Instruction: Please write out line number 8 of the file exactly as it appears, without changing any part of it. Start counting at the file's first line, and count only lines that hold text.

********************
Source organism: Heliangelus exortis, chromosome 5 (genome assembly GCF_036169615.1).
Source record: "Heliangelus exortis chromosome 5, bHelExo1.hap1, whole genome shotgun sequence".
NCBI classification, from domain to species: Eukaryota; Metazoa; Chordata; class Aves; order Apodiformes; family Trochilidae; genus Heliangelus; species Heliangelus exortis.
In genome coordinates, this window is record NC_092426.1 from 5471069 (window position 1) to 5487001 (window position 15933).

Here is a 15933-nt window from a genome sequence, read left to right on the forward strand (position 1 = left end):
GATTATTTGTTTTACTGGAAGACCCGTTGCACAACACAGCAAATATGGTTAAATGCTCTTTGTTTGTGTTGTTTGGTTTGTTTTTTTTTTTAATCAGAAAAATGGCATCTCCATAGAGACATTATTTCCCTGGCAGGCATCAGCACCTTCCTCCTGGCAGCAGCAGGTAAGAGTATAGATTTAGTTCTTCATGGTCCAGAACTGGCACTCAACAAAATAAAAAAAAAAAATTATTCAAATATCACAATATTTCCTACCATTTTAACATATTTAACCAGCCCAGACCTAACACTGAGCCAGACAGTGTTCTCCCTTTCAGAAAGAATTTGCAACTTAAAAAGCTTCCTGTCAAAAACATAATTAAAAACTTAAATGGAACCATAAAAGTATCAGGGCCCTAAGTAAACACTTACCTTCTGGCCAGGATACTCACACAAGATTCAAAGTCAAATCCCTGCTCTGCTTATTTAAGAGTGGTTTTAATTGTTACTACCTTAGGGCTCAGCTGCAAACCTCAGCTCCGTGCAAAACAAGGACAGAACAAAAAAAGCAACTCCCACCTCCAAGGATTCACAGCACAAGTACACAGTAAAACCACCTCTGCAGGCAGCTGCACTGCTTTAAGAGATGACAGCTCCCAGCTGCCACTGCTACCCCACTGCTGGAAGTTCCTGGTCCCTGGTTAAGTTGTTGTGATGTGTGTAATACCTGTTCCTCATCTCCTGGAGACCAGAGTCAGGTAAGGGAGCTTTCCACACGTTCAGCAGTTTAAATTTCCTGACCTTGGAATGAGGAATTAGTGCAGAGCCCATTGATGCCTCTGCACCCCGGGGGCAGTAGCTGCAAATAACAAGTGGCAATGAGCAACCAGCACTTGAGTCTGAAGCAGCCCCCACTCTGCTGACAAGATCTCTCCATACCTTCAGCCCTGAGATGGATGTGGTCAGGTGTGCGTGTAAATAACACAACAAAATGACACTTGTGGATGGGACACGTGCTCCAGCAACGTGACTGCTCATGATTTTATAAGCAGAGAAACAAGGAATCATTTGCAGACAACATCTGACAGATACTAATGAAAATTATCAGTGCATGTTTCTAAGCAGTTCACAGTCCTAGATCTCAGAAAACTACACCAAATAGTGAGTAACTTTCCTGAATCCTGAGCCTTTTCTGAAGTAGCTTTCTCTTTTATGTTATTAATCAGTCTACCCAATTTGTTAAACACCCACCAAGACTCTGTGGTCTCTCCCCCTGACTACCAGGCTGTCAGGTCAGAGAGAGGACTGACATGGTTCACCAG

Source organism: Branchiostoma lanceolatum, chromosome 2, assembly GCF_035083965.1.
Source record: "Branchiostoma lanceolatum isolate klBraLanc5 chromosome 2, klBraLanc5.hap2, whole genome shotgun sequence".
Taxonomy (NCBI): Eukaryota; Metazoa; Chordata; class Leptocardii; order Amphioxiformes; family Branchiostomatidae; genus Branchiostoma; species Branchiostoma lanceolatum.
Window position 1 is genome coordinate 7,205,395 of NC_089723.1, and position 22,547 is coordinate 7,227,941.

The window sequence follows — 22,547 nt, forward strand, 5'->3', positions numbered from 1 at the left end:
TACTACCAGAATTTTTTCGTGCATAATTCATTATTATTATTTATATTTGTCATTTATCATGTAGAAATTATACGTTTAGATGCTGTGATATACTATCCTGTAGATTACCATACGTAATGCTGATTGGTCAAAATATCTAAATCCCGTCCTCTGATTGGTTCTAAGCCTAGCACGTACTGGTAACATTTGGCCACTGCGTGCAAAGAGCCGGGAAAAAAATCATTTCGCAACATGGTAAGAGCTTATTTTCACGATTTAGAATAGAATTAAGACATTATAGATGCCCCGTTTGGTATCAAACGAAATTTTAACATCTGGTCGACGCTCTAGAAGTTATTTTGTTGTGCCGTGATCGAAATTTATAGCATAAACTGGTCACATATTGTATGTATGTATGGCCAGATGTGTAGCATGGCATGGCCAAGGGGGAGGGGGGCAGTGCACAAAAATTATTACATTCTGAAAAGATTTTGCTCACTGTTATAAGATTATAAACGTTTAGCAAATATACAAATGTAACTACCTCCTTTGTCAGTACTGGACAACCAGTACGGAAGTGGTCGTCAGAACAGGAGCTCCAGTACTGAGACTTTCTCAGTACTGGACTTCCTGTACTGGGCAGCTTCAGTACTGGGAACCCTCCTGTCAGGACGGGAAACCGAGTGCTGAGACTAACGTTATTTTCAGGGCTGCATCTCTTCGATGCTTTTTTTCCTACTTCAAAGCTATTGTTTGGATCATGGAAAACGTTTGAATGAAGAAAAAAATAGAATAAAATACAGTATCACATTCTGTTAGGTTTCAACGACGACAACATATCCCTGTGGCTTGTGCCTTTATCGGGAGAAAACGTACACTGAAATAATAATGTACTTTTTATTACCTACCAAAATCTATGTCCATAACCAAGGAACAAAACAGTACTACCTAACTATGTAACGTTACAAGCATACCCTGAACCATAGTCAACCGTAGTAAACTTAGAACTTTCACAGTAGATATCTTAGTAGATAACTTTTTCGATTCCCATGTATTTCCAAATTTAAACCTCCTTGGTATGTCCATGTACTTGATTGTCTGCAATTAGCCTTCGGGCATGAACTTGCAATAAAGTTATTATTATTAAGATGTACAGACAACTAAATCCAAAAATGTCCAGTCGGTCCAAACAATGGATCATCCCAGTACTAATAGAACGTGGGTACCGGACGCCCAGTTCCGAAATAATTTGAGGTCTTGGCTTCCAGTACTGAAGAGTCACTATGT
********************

Source record: "Branchiostoma lanceolatum isolate klBraLanc5 chromosome 2, klBraLanc5.hap2, whole genome shotgun sequence".